Today, Aisha Bushby joins Dean Boddington in #TheRealm to talk about her moving, magical debut A Pocketful of Stars…
Safiya asks Elle; “Would you rather a chocolate flavoured poo or a poo flavoured chocolate?” Come on then, which would you choose and why?
It would have to be poo-flavoured chocolate because I can’t fathom the idea of putting actual poo in my mouth.
It is great that you’ve written a female protagonist who loves gaming. Are you a gamer? What is your favourite game (computer, board, playground or drinking… it’s up to you)?
I love playing video games, and have done since I was a child. From about the age of 9, I played a lot of Crash Bandicoot, Rayman, and Spryo. My recent favourites have been Zelda and Animal Crossing. As for board games, I recently learned to play Cluedo (years too late, I know), and I love a casual game of Bananagrams.
Throughout the story, Safiya learns to stick up for herself and begins to learn more about what she wants rather than going with what her friends think. What advice would you give any young readers who are struggling with friendships or identity at school?
It’s hard because if someone had given me advice when I was a teenager, I probably wouldn’t have listened to it until I was ready. I think it’s all about where you are personally.
But my advice would be to act like yourself, and don’t feel as if you need to fit a mould. People who really like you will accept you for who you are.
I still struggle a lot with this, but I do think it’s easier to own your quirks as an adult.
Safiya’s story has some pretty heavy themes. Why did you chose to write a children’s story about bereavement?
I never set out to write something about bereavement, it was just the story that came into my head. Then, of course, it developed and I became more aware of what I was doing. That’s when I knew I had to be very deliberate about the way I approached my themes. In particular, I worked a lot to balance out the sadder moments with humour and light. It was much more difficult than I anticipated, but I hope people take away something positive from the book.
Senses are very important in the story. What are you strongest or earliest sensory memories?
I have quite a bad memory, and often I struggle to know what’s actually a memory and what I made up from a dream. I think I just have a bit of an overactive imagination. But recently, whilst working on STARS I bought bakhoor, which is like Arabic incense except you burn it in a pot. And, when I first smelled it, it was like being transported back to Kuwait. Scents, for me, are the closest thing to time travel.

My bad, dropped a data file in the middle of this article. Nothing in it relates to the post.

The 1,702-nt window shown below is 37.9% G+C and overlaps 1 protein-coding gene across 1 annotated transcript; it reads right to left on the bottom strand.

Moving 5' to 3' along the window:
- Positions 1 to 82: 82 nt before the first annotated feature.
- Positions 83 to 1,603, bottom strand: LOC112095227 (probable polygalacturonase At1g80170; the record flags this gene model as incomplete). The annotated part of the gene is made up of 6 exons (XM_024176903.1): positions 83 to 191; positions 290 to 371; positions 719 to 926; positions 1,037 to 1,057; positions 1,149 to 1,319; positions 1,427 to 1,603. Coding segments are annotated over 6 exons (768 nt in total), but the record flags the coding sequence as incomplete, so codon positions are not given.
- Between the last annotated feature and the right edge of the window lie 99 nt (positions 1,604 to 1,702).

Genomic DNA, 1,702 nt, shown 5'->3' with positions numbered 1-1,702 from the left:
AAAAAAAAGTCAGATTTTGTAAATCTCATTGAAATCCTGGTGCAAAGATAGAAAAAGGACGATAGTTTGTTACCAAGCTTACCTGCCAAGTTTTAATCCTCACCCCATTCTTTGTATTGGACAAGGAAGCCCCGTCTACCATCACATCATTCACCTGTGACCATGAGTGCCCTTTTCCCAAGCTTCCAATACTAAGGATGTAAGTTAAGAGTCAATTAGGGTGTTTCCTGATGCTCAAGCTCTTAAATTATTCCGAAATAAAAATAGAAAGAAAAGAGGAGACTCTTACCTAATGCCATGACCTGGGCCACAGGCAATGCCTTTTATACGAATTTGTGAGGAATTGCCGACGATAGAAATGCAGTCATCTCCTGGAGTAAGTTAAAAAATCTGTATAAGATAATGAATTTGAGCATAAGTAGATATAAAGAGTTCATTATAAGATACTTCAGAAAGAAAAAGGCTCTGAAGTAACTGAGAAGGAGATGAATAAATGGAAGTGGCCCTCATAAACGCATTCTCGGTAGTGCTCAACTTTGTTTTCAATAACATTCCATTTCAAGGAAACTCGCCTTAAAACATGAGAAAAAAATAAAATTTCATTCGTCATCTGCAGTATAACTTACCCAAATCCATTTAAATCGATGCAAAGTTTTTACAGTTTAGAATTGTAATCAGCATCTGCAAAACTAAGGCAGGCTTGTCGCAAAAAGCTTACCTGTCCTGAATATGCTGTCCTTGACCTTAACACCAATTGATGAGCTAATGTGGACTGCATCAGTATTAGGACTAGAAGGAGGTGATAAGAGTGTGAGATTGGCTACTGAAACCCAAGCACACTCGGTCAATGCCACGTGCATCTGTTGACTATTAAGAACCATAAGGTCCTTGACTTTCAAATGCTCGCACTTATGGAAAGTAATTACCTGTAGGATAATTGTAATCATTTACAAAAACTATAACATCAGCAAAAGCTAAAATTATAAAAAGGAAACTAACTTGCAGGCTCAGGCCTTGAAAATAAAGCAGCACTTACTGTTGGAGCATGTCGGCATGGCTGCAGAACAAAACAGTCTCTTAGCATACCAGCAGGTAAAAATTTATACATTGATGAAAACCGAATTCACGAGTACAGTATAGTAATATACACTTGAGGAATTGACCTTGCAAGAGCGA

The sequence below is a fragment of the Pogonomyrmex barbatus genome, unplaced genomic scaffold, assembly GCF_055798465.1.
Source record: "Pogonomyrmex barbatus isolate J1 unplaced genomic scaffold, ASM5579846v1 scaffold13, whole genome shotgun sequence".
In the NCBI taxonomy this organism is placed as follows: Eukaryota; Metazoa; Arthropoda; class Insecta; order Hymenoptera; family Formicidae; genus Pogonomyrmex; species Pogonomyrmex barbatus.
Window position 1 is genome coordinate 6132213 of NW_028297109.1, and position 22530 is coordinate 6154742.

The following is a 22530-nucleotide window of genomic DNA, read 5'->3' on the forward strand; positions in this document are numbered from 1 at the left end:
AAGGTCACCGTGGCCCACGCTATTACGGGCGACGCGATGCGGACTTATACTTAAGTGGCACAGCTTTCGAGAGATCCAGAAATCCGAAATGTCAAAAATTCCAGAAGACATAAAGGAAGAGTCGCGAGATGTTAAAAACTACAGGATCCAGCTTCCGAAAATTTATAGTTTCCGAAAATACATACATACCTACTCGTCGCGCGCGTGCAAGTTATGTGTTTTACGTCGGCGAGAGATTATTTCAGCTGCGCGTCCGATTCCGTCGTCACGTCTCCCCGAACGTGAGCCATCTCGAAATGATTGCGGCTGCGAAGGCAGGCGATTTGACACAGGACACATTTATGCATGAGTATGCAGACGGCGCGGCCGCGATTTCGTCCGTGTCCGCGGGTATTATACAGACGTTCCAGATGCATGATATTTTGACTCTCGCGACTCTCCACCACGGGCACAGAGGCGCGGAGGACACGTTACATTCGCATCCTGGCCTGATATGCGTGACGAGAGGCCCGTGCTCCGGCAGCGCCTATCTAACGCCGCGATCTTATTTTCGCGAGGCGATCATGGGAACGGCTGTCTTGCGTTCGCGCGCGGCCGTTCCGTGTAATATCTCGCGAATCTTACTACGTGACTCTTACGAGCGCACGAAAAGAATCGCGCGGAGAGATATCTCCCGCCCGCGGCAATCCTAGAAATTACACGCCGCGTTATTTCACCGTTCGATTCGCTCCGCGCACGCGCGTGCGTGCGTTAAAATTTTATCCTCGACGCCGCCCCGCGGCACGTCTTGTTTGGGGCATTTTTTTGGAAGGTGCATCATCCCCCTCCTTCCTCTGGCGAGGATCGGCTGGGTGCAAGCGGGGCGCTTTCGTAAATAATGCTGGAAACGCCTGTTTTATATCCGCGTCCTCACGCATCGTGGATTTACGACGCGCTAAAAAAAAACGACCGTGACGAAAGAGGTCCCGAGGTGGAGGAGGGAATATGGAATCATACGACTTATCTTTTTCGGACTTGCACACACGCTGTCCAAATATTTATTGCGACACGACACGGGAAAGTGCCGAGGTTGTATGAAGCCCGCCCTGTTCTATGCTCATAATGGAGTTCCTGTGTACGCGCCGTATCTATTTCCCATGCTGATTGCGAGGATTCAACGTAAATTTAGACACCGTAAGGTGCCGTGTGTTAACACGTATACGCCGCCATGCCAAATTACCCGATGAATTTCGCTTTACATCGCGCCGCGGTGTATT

If you could choose anyone (actor or mere mortal) to read A Pocketful of Stars as an audiobook who would you choose?
I am completely obsessed with Sophie Turner at the moment, so it would have to be her.
Recently you tweeted about how you nearly gave up whilst writing A Pocketful of Stars. Many would-be-authors fall at the first hurdle. What has been the most frustrating part of your career so far and how did you get over it?
The waiting, and the in between moments. Writing can be very isolating, especially when you don’t know what’s happening behind the scenes (because you’re not in an office everyday) and it can sometimes feel like you’ve been left behind. But I’m learning, slowly, to realise that this is mostly my insecurity speaking and that there’s always something exciting just around the corner.
You are very well travelled and have lived in many different countries already. What have each of these countries brought to your writing?
I would say Kuwait and the culture in the middle east has had the biggest impact on my writing so far. Mostly because it’s where I spent my early years, so a lot of my nostalgia comes from there.
I’m currently working on a project that was actually inspired by a trip to Cornwall a couple of years back. It’s very far-removed from that now, but you never know where inspiration might strike, and what form it takes!
Whilst waiting for your book to be published you worked in Waterstones so you must be pretty well versed in books… Who are your current favourite authors?
Too many to mention, so I’ll go for my top middle grade authors at the moment:
– Katherine Rundell
– Kiran Millwood Hargrave
– Anna James
– Cat Doyle
Lastly, as someone who lost a parent I can’t thank you enough for this book. I know that it will help anyone struggling with bereavement. You nail the emotions perfectly. How much of you is in Safiya?
I’m sorry to hear that, but I’m glad to think STARS might help anyone going through a similar struggle. I have lost a parent too, so the emotions of Safiya’s experience were based on that, but I would actually say I’m actually more like Aminah. I say the wrong thing without meaning to, and I can bulldoze into a situation without thinking about it enough… I’m working on it.